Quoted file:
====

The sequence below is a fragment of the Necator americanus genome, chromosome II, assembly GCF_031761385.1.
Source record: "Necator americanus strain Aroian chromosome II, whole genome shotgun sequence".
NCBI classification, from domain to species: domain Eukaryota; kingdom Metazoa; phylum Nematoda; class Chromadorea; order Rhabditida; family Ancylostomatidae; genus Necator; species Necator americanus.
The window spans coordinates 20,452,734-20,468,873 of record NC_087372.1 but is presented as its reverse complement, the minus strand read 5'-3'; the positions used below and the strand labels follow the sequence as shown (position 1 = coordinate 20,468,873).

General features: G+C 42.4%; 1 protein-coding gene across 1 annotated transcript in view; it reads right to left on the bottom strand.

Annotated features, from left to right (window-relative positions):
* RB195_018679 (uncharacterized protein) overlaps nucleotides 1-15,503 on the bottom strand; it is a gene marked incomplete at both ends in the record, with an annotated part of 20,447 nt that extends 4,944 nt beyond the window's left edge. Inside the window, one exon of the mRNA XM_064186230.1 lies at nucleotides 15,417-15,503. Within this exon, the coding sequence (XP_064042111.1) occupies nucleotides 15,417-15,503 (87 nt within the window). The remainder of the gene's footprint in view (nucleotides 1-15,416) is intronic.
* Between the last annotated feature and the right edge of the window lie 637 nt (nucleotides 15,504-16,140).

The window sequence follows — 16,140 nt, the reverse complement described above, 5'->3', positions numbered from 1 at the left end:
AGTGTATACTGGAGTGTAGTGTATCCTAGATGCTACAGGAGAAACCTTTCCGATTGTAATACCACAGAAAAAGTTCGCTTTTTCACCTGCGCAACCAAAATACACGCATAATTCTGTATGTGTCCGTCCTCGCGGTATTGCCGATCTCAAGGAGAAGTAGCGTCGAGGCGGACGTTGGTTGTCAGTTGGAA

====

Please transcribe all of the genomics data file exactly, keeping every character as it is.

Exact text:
The sequence below is a fragment of the Necator americanus genome, chromosome II, assembly GCF_031761385.1.
Source record: "Necator americanus strain Aroian chromosome II, whole genome shotgun sequence".
NCBI classification, from domain to species: domain Eukaryota; kingdom Metazoa; phylum Nematoda; class Chromadorea; order Rhabditida; family Ancylostomatidae; genus Necator; species Necator americanus.
The window spans coordinates 20,452,734-20,468,873 of record NC_087372.1 but is presented as its reverse complement, the minus strand read 5'-3'; the positions used below and the strand labels follow the sequence as shown (position 1 = coordinate 20,468,873).

General features: G+C 42.4%; 1 protein-coding gene across 1 annotated transcript in view; it reads right to left on the bottom strand.

Annotated features, from left to right (window-relative positions):
* RB195_018679 (uncharacterized protein) overlaps nucleotides 1-15,503 on the bottom strand; it is a gene marked incomplete at both ends in the record, with an annotated part of 20,447 nt that extends 4,944 nt beyond the window's left edge. Inside the window, one exon of the mRNA XM_064186230.1 lies at nucleotides 15,417-15,503. Within this exon, the coding sequence (XP_064042111.1) occupies nucleotides 15,417-15,503 (87 nt within the window). The remainder of the gene's footprint in view (nucleotides 1-15,416) is intronic.
* Between the last annotated feature and the right edge of the window lie 637 nt (nucleotides 15,504-16,140).

The window sequence follows — 16,140 nt, the reverse complement described above, 5'->3', positions numbered from 1 at the left end:
AGTGTATACTGGAGTGTAGTGTATCCTAGATGCTACAGGAGAAACCTTTCCGATTGTAATACCACAGAAAAAGTTCGCTTTTTCACCTGCGCAACCAAAATACACGCATAATTCTGTATGTGTCCGTCCTCGCGGTATTGCCGATCTCAAGGAGAAGTAGCGTCGAGGCGGACGTTGGTTGTCAGTTGGAA